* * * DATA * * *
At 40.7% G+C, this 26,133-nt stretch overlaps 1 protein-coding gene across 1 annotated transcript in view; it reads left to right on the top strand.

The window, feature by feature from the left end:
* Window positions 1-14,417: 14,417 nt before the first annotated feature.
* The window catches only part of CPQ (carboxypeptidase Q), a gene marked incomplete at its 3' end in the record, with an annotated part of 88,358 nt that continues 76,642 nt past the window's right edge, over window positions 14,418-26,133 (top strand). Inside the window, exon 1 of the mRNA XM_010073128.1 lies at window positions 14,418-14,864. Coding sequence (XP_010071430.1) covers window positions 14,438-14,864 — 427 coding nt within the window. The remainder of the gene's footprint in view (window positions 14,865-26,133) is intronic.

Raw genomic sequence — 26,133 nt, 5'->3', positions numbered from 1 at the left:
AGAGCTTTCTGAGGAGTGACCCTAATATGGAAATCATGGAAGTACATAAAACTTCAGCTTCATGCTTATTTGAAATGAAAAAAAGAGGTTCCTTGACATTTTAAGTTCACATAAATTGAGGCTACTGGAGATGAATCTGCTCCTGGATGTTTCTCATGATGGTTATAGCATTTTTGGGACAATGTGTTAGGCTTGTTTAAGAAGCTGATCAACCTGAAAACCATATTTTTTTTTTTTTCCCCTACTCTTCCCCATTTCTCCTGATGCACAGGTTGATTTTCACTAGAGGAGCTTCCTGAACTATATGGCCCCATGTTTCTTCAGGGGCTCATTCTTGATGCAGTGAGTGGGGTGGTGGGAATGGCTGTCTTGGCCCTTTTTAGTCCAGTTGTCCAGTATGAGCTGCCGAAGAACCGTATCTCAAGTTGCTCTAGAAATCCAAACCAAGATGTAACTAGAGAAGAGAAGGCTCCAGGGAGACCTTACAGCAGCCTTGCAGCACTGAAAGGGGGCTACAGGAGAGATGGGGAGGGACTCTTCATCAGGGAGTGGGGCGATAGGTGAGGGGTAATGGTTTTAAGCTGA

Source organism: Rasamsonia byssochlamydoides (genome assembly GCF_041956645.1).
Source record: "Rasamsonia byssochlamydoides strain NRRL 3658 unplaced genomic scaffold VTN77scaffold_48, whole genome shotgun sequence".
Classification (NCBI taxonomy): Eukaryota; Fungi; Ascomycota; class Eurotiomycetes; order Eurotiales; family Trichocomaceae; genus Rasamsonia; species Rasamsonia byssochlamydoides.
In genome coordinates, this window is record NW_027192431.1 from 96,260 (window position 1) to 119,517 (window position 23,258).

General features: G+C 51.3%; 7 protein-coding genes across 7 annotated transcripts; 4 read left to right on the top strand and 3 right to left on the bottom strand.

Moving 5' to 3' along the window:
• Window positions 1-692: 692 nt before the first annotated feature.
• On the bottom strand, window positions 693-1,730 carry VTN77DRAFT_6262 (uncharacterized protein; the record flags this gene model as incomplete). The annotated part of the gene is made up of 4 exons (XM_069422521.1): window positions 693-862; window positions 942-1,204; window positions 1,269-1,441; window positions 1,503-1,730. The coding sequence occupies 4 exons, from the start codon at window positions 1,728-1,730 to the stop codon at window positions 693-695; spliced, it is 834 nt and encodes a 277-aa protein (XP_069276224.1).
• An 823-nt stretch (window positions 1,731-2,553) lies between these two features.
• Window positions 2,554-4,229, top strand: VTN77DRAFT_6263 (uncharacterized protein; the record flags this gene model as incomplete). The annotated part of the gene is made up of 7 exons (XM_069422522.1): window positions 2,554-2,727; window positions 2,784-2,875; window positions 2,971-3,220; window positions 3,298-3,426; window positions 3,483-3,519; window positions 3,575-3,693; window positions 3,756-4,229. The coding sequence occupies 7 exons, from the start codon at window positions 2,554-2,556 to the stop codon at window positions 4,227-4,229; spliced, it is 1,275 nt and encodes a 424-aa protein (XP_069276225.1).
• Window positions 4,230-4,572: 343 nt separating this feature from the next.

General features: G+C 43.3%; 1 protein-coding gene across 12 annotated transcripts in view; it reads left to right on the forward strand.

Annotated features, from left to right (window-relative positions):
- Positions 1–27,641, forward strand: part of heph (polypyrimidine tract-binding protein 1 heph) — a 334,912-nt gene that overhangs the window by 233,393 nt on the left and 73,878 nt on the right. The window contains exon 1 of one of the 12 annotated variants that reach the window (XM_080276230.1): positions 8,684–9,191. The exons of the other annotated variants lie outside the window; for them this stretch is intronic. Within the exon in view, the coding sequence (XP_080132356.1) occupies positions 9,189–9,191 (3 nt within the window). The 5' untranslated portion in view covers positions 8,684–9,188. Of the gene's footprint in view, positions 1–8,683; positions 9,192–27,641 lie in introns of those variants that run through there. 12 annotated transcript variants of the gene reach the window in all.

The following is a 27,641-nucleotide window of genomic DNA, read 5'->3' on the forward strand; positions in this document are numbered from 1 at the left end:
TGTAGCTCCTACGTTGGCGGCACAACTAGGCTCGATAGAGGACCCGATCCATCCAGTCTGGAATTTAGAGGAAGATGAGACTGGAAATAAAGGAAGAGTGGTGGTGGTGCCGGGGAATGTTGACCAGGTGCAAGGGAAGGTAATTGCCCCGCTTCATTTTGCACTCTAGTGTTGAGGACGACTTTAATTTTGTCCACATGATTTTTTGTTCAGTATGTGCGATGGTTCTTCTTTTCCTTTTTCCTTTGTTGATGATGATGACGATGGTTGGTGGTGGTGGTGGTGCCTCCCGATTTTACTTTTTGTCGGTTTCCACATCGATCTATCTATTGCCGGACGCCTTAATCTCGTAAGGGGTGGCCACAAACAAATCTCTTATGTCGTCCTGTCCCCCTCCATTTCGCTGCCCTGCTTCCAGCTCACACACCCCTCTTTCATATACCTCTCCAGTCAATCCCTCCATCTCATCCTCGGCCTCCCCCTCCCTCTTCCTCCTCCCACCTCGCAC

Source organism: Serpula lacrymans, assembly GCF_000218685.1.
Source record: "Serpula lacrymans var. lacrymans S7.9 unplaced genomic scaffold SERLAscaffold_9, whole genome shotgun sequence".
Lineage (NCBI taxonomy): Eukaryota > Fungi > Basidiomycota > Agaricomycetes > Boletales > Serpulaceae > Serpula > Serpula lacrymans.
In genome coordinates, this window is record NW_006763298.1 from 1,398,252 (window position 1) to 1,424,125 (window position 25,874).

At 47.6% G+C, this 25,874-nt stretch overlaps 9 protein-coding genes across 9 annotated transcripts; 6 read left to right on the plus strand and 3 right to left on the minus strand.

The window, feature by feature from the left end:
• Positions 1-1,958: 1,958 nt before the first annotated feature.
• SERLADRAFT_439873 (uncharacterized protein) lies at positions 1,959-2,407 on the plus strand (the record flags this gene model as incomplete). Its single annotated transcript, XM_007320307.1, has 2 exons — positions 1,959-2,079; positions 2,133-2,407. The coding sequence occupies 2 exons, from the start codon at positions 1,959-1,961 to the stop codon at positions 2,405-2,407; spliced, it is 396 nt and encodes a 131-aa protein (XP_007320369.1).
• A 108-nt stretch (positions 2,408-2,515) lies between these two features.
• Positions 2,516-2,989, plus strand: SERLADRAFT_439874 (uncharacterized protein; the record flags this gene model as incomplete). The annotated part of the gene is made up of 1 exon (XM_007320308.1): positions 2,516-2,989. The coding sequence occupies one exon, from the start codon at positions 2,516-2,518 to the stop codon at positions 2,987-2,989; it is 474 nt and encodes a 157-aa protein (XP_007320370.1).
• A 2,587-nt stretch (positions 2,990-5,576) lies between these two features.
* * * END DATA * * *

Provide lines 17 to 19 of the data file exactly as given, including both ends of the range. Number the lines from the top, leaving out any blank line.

• Window positions 4,230-4,572: 343 nt separating this feature from the next.

General features: G+C 43.3%; 1 protein-coding gene across 12 annotated transcripts in view; it reads left to right on the forward strand.

Annotated features, from left to right (window-relative positions):